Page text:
|Michael Sample and Alyssa Chiarello|
photo: Erin Evangeline Photography
Click here for more information on this production that runs through March 20th.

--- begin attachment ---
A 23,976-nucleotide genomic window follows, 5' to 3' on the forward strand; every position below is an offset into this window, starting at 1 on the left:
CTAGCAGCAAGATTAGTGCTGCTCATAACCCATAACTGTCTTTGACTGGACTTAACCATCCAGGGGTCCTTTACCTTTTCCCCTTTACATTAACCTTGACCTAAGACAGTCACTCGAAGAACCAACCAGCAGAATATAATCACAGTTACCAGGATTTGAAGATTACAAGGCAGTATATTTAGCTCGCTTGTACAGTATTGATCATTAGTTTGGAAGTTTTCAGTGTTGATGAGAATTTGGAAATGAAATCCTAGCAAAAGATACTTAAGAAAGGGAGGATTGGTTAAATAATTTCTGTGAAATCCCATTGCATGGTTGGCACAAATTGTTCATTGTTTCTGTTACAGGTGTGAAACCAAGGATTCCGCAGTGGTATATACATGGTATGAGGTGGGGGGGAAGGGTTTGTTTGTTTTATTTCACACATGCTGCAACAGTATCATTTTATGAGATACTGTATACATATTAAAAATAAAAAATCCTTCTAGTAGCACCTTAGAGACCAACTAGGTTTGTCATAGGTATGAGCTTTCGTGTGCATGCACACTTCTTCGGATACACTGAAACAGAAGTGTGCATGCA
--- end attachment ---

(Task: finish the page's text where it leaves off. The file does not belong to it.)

"...Under Robert Kolby Harper’s inspired new direction and the energetic choreography of Nicole L. Olson, Phoenix Theatre premiered a new production of the Andrew Lloyd Webber and Tim Rice musical this past weekend, and it bursts with theatrical invention. That’s what makes this Evita so exciting...when Evita (Alyssa Chiarello) and the show’s one-man Greek Chorus, Che (Michael Sample) sing duets under Alan Ruch’s musical direction and their voices mount, then mount even further, there’s always that danger of things sounding less melodic and simply abrasive. But that’s exactly how Lloyd Webber wrote it...With Dave Temby’s inventive sound, Michael J. Eddy’s colorful lighting, Yoon Bae’s excellent scenic design, plus Adriana Diaz’s period costumes and Kelly Yurko’s hair and make-up, the marriage of all these components working together create a wonderfully new visual account on the Phoenix Theatre stage, and it’s one that is full of surprises....Alyssa Chiarello has grabbed the challenging role of Evita with both hands, and it shows. ...powerhouse vocals, Chiarello reaches those demanding heights of Lloyd Webber’s score in the way that even the British composer would admire. ...With his tall frame and the wide, padded shoulders of a military officer’s uniform, not to mention his exemplary voice and acting talent, Rusty Ferracane is an imposing and intimidating Juan Peron....But arguably, the show’s real star is the one we never see. Director Robert Kolby Harper is also a choreographer, and as displayed in the past, it’s Harper’s keen sense of rhythm and movement that gives this Evita the spark of life....someone who fully understands how to incorporate dance choreographed by another (Nicole L. Olson) into the narrative of a non-stop musical...You won’t be disappointed. " -David Appleford, Valley Screen and Stage (click here to read the complete review)